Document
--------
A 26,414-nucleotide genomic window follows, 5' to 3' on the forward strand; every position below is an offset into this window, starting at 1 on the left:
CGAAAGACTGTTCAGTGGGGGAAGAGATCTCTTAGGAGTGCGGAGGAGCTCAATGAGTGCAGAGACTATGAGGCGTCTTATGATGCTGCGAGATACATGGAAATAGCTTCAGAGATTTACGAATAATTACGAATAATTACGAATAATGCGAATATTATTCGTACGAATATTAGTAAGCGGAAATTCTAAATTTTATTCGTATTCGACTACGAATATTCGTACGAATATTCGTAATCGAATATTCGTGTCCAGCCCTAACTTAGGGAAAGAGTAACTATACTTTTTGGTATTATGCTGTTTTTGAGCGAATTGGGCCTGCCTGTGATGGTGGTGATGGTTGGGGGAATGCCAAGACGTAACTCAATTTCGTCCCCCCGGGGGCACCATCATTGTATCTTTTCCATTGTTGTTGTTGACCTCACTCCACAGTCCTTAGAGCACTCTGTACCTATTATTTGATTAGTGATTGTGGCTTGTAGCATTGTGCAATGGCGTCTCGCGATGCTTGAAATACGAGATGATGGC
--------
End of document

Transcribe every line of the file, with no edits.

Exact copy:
A 26,414-nucleotide genomic window follows, 5' to 3' on the forward strand; every position below is an offset into this window, starting at 1 on the left:
CGAAAGACTGTTCAGTGGGGGAAGAGATCTCTTAGGAGTGCGGAGGAGCTCAATGAGTGCAGAGACTATGAGGCGTCTTATGATGCTGCGAGATACATGGAAATAGCTTCAGAGATTTACGAATAATTACGAATAATTACGAATAATGCGAATATTATTCGTACGAATATTAGTAAGCGGAAATTCTAAATTTTATTCGTATTCGACTACGAATATTCGTACGAATATTCGTAATCGAATATTCGTGTCCAGCCCTAACTTAGGGAAAGAGTAACTATACTTTTTGGTATTATGCTGTTTTTGAGCGAATTGGGCCTGCCTGTGATGGTGGTGATGGTTGGGGGAATGCCAAGACGTAACTCAATTTCGTCCCCCCGGGGGCACCATCATTGTATCTTTTCCATTGTTGTTGTTGACCTCACTCCACAGTCCTTAGAGCACTCTGTACCTATTATTTGATTAGTGATTGTGGCTTGTAGCATTGTGCAATGGCGTCTCGCGATGCTTGAAATACGAGATGATGGC